An Heirloom is a physical object saved and treasured by our ancestors and passed down for generations. We encounter many objects over a life time, saving some for pure enjoyment and others for sentimental reasons. Packed away and revisited – they conjurer up the emotions that made them special in the first place. Stories shared about the object give it life and meaning and become a means to share and document our lives with future generations. Revisiting the treasured objects of the deceased brings them back to us for a moment.
Quilts are familiar family heirlooms. They embody the love and devotion of the quilt maker. Antique quilts that have survived 50-100 years have done so because they were special; beyond all the time spent stitching and quilting, they had more meaning than a bed cover. Each one tells a story. Why was it made and for whom? Who has cared for it over the years?
I’d like to share the story of 3 heirloom quilts.
The Quake Quilt
The Quake Quilt, as I call it, is a quilt made by my Great Grandmother, Maude C. (Rumping) Rasmussen with the help of my Grandmother, Eleanor A. (Vennes) Owen probably in 1936. It has 30 appliquéd butterflies outlined with an embroidered blanket stitch. Several of the butterflies contain embroidered dates of earthquakes and aftershocks that took place in Helena, Montana in 1935.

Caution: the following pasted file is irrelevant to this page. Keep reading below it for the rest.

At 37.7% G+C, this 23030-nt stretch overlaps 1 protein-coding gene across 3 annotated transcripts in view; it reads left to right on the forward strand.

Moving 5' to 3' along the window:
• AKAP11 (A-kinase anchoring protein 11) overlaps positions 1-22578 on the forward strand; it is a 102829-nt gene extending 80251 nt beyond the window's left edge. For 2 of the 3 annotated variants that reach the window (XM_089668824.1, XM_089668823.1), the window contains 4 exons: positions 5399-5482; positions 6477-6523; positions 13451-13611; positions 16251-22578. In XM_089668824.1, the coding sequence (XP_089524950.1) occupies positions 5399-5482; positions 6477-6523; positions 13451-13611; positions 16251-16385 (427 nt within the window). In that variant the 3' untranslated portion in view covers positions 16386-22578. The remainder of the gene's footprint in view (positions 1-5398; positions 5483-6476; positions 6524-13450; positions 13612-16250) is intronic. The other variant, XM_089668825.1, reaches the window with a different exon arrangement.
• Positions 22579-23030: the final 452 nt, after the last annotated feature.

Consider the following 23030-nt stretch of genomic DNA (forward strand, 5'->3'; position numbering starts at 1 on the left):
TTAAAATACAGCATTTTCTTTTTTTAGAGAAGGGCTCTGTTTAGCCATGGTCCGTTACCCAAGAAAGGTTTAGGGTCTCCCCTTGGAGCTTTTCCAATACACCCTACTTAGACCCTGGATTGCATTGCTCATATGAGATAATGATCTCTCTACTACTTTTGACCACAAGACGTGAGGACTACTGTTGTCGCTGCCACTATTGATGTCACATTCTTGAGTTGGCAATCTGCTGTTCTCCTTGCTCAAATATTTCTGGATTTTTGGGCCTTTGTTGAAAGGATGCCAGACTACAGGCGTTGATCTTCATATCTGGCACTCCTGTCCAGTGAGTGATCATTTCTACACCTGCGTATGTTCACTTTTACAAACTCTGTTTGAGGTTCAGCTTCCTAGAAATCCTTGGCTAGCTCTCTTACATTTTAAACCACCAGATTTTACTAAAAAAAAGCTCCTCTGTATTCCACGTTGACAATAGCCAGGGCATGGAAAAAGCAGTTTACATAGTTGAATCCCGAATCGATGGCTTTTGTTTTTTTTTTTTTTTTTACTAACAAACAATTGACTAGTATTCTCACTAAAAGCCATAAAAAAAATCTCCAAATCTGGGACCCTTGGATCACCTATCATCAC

Imagine Eleanor and Maude designing, choosing fabrics, sewing, embroidering and quilting this treasure, it must have been very satisfying and I am sure it deepened the bond between them. Eleanor and I crocheted a granny square afghan together in the 70’s; mailing yarn and completed squares to each other. It was great fun and a great memory.
Maude was living in Helena at the time, this is all I have of her memories of the quakes. They definitely made an impact on her life, memorialized in her quilting artwork. What extent of damage did she experience? The picture below in Eleanor’s scrapbook shows a friend’s house, leading me to believe Maude’s escaped extensive damage. I am eager to research more of Maude’s experience in the 1935 Helena earthquakes.